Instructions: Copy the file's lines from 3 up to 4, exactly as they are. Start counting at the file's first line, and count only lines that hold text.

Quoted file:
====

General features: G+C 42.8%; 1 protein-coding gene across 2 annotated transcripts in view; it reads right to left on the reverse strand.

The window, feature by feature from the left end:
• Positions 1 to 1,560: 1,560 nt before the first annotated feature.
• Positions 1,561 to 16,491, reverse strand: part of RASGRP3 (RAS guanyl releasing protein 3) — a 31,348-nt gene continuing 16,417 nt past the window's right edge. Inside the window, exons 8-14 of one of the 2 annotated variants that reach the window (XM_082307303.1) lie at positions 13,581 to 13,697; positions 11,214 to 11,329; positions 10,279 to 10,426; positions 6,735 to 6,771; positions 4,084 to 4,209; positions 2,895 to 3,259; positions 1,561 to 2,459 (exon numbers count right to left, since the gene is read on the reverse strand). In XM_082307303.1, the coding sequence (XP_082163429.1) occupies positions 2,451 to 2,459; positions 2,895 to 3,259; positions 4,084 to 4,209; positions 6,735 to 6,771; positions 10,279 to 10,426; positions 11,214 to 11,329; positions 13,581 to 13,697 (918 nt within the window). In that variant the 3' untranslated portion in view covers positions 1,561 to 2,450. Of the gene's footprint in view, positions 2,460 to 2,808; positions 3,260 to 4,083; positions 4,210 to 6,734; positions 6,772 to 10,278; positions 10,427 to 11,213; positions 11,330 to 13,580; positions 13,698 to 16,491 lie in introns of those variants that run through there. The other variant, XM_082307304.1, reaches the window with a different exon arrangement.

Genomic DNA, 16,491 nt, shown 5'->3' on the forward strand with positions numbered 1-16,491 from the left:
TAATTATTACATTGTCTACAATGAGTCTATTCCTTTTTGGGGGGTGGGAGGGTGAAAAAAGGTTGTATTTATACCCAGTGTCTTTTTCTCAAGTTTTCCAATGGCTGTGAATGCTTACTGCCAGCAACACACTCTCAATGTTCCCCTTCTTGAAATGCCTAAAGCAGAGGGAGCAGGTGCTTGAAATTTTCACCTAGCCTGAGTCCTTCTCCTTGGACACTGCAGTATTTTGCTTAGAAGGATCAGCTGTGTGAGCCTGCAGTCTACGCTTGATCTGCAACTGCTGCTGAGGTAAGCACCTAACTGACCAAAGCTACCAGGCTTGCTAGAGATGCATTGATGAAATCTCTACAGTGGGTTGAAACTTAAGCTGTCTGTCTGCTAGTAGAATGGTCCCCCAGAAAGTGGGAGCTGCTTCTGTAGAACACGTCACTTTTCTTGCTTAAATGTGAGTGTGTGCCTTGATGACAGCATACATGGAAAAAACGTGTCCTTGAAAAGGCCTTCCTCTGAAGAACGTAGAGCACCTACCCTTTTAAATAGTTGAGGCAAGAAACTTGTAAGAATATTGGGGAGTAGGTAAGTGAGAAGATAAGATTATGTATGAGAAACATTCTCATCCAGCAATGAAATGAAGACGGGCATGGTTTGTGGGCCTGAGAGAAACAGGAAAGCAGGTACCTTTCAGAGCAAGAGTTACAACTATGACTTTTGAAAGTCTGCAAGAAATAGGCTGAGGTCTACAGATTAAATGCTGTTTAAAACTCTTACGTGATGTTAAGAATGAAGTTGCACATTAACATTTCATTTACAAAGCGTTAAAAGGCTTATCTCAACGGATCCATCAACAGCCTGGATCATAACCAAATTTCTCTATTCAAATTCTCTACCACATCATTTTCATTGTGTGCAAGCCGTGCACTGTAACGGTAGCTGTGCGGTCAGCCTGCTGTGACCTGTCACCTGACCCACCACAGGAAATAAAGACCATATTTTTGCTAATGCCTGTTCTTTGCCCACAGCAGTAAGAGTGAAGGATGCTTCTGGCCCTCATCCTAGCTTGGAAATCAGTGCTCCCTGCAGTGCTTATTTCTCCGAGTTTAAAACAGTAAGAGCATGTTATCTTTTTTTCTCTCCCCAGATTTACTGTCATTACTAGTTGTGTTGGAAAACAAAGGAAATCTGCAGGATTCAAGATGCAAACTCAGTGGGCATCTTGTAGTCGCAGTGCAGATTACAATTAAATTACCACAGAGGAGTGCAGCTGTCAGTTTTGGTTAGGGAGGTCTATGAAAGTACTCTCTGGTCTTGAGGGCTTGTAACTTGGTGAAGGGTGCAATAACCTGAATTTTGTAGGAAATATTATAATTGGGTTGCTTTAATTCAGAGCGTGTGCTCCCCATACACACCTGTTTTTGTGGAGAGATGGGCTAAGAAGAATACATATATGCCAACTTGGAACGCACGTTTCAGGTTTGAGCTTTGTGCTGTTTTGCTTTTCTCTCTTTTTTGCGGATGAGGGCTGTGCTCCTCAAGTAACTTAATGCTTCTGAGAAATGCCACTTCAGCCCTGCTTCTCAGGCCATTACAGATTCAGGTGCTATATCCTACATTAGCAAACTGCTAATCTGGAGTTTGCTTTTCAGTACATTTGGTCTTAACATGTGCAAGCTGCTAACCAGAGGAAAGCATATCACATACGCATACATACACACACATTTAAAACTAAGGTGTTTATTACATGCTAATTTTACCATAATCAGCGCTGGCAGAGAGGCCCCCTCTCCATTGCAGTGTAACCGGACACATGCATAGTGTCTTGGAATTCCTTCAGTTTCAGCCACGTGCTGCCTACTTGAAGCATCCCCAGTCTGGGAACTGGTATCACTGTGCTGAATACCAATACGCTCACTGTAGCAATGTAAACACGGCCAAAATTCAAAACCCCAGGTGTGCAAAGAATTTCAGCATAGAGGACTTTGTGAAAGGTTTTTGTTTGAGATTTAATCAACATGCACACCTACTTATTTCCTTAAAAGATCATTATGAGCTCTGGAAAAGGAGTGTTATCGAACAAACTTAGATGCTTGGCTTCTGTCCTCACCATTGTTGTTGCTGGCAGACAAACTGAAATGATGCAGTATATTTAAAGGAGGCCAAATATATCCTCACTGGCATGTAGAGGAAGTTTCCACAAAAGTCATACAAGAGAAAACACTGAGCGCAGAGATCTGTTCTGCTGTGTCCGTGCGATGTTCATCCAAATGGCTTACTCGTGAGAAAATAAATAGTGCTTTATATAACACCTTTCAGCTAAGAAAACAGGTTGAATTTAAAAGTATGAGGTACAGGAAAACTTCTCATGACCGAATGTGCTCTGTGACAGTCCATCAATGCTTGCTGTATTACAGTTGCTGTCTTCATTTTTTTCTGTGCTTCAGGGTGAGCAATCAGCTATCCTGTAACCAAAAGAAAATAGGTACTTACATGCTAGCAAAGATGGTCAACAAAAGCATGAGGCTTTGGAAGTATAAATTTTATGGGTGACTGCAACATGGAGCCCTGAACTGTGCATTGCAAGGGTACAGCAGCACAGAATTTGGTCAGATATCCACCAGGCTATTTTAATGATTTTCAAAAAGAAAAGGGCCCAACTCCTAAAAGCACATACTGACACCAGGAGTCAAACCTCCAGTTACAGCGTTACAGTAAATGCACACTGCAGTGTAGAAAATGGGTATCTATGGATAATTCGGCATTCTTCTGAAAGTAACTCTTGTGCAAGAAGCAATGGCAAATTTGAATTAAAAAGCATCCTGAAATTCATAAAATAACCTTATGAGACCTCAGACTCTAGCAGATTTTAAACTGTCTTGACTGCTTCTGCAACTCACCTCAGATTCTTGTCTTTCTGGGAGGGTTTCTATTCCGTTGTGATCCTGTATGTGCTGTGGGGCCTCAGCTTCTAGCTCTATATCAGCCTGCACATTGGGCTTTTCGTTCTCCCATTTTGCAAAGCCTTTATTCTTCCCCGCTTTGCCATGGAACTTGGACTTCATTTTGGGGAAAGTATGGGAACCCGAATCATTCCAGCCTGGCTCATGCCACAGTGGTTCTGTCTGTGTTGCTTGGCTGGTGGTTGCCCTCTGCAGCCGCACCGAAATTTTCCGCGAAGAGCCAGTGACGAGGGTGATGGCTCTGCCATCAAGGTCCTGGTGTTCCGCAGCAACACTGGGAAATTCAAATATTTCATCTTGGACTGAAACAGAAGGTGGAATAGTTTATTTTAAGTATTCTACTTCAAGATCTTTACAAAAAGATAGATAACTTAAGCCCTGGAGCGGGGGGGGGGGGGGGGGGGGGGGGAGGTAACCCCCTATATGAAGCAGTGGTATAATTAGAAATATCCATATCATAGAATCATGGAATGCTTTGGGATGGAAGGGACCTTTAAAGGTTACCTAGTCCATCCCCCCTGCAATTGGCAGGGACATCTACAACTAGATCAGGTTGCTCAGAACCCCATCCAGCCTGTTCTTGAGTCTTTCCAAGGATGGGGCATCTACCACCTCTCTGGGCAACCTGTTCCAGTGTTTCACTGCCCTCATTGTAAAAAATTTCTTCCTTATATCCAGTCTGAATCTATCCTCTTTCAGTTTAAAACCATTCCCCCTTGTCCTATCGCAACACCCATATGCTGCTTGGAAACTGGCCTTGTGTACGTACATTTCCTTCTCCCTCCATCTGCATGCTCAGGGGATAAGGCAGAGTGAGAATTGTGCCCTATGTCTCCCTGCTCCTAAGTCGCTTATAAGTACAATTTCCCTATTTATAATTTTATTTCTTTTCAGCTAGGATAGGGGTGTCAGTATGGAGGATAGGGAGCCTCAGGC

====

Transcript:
• Positions 1 to 1,560: 1,560 nt before the first annotated feature.
• Positions 1,561 to 16,491, reverse strand: part of RASGRP3 (RAS guanyl releasing protein 3) — a 31,348-nt gene continuing 16,417 nt past the window's right edge. Inside the window, exons 8-14 of one of the 2 annotated variants that reach the window (XM_082307303.1) lie at positions 13,581 to 13,697; positions 11,214 to 11,329; positions 10,279 to 10,426; positions 6,735 to 6,771; positions 4,084 to 4,209; positions 2,895 to 3,259; positions 1,561 to 2,459 (exon numbers count right to left, since the gene is read on the reverse strand). In XM_082307303.1, the coding sequence (XP_082163429.1) occupies positions 2,451 to 2,459; positions 2,895 to 3,259; positions 4,084 to 4,209; positions 6,735 to 6,771; positions 10,279 to 10,426; positions 11,214 to 11,329; positions 13,581 to 13,697 (918 nt within the window). In that variant the 3' untranslated portion in view covers positions 1,561 to 2,450. Of the gene's footprint in view, positions 2,460 to 2,808; positions 3,260 to 4,083; positions 4,210 to 6,734; positions 6,772 to 10,278; positions 10,427 to 11,213; positions 11,330 to 13,580; positions 13,698 to 16,491 lie in introns of those variants that run through there. The other variant, XM_082307304.1, reaches the window with a different exon arrangement.